In reality, the display seemed brighter and more saturated than most I’ve had experience with. The moment when the tablet starts up, it hits you. It was usable outdoors on a sunny day —if the screen was cranked up to battery-draining levels. Even then —as with any touchscreen— reflections could wash things out. It did look pretty amazing with video, though.

What I found just as impressive as the way the display popped was its sharpness. The Galaxy Tab S 8.4 has a 2560 x 1600 pixel (WQXGA) display. That many pixels crammed into the 8.4-inch display works out to a density of 359 pixels per inch (ppi), which means you’re going to have to look very hard to see an individual pixel. For reading text, this display is tough to beat.

So kudos on the display. If you’re big on the visual experience, you’re going to be very happy with the Galaxy Tab S.

Gold Trim and Faux Leather

Samsung is positioning the Galaxy Tab S as a premium model among its consumer tablets. The high end display and super-thin profile are two ways of doing that, but it’s also going with some trim upgrades.

The back case replicates the Galaxy S5’s faux perforated leather look back and all models (no matter the size or colour) are adorned with gold trim around the edges.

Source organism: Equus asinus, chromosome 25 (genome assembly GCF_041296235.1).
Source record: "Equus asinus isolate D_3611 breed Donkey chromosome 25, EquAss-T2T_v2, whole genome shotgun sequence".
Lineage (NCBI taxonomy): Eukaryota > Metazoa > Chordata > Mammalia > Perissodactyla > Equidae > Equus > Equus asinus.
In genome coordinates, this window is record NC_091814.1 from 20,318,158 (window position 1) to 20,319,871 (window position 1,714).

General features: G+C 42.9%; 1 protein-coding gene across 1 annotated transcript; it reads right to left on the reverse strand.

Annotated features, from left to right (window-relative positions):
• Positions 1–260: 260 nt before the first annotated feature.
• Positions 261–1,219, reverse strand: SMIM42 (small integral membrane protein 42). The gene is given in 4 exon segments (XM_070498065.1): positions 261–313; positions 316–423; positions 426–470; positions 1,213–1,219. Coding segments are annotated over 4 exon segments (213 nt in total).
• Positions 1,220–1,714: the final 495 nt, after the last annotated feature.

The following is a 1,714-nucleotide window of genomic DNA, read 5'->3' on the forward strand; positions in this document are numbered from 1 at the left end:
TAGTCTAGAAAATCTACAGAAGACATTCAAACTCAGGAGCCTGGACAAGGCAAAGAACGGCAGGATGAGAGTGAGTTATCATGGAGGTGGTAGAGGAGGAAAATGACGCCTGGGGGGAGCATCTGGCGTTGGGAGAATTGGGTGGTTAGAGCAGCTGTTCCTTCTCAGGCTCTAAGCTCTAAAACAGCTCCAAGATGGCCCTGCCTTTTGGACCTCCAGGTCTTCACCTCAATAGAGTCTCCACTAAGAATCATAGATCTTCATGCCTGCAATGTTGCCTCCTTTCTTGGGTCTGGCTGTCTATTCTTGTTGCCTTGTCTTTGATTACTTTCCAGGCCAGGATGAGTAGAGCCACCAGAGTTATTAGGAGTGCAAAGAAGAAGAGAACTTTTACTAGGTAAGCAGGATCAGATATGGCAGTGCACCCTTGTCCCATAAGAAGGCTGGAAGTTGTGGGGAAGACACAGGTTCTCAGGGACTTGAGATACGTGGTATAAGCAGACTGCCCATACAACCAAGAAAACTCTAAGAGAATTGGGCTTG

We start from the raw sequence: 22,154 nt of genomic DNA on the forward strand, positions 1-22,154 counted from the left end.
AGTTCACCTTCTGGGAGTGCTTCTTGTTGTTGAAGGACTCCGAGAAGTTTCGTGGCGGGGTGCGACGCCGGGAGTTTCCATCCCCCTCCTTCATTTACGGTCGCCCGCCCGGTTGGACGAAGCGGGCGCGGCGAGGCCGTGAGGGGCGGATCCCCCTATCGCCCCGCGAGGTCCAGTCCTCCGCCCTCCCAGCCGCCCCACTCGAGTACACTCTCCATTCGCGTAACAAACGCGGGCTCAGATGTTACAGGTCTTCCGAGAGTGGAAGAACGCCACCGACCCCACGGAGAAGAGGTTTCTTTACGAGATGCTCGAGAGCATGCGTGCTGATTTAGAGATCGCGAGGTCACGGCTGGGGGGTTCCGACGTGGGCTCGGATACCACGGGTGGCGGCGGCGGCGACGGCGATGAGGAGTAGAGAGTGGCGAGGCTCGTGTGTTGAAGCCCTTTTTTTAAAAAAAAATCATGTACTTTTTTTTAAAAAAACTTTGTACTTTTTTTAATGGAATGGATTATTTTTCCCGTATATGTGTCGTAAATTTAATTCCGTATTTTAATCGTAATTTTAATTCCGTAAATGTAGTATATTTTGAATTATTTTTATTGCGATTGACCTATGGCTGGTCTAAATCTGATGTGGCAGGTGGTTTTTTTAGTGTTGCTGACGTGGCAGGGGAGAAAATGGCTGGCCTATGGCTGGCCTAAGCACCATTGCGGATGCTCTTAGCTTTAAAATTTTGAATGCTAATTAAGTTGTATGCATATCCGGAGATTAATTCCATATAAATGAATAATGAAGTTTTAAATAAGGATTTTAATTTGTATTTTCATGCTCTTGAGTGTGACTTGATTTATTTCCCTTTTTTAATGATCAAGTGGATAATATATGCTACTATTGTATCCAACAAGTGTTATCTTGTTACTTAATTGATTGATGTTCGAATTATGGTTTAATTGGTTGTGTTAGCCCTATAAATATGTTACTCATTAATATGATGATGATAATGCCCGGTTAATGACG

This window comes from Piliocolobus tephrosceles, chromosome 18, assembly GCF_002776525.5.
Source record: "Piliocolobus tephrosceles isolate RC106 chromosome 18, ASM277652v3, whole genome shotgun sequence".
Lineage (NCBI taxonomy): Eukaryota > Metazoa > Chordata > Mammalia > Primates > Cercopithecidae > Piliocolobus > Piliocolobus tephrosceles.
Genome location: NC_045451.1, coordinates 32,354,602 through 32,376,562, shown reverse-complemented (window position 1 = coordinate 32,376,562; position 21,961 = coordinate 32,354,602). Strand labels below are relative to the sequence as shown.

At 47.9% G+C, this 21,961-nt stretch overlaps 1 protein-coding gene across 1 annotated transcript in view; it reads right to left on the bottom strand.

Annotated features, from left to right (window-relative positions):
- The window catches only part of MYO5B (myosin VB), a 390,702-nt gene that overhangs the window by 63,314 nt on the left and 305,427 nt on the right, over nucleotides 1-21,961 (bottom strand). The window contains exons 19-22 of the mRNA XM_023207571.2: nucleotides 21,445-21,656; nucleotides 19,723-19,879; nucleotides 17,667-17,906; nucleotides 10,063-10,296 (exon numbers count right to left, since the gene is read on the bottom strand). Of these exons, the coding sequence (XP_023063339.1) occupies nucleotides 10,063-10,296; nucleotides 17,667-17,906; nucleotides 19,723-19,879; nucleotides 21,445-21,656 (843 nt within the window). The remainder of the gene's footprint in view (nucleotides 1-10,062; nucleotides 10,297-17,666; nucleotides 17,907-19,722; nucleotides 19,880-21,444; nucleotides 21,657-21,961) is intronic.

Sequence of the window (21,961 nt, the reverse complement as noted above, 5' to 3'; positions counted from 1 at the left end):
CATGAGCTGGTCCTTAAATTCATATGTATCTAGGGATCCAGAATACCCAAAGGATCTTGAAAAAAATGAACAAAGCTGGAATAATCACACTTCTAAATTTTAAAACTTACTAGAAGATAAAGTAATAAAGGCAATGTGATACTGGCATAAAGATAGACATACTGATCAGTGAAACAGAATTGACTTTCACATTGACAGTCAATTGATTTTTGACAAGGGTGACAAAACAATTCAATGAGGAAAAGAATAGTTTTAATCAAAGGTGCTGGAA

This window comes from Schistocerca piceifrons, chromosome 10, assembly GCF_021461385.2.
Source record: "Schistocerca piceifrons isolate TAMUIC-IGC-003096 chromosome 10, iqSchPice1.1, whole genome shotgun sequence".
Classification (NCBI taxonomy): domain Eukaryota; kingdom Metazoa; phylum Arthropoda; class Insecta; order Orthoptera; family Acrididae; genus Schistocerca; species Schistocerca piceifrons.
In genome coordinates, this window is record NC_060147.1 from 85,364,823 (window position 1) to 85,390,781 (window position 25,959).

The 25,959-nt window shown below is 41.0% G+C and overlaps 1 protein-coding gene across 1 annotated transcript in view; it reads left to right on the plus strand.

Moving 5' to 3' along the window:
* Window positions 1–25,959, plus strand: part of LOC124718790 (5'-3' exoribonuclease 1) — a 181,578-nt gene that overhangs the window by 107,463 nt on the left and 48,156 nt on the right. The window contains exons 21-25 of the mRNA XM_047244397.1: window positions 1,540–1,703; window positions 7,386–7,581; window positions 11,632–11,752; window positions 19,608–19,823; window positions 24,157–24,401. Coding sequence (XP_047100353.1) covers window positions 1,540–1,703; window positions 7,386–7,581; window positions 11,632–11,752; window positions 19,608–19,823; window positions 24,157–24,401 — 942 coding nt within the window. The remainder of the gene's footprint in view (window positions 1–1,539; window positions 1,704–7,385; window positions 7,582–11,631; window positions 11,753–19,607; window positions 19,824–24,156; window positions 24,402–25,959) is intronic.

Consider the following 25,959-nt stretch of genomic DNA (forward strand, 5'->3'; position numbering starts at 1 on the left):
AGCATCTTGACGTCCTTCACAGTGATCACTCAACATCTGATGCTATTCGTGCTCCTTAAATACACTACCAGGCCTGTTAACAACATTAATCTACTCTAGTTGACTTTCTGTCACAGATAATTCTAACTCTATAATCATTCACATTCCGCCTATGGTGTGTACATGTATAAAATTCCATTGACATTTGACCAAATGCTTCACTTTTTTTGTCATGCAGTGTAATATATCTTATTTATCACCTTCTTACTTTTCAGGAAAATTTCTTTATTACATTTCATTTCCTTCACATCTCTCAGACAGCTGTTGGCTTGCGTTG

Whether you like the combo or not is a matter of personal preference (I found the gold edging just a little over the top), but it does help the Galaxy Tab S to stand out a bit in a crowd.


Tablet accessories are always a consideration as part of the buying decision and Samsung is offering specialized cases for the new tablet, including the Galaxy Tab S 8.4 Folio case.

A sample was included with the tablet and it’s an attractive, faux leather cover with magnetic closure and a cutout for the camera. A magnetic closure includes instant on/sleep support.

Perhaps the most impressive trick was how solidly the Folio case attaches to the tablet. Instead of relying on magnets to attach (which wouldn’t work with the plastic case), two plastic domes pop into a pair of recessed ports on the tablet’s back. I had to really work at it to remove the cover —which is a good thing. Magnetically-attached covers that pop off when your try to adjust them are all too common…

If you like Samsung’s S Pen, it’s not supported with The Galaxy Tab S tablets —you’ll need to move up to the professional-focused Galaxy NotePRO tablets for that.

When it comes to a flagship tablet for the casual user, Samsung makes a pretty strong case for being tops in the Android camp with its Galaxy Tab S. And thanks to the tablet’s extreme thinness, powerful CPU and beautiful AMOLED display —plus features you won’t currently find on an iPad like an IR blaster TV remote, fingerprint scanner and multi-window support— it’s making a serious play for being one of the best consumer tablets on the market, period.

Brad Moon
Editor Computing solutions
I’m a long-time electronics and gadget geek who’s been fortunate enough to enjoy a career that lets me indulge this interest. I have been writing about technology for several decades for a wide range of outlets including Wired, Gizmodo, Lifehacker, MSN,, Kiplinger, and GeekDad. I’m in my 10th year as a senior contributor for Forbes with a focus on reviewing music-related tech, Apple gear, battery power stations and other consumer electronics. My day job is with the Malware Research Center at AI-native cybersecurity pioneer CrowdStrike.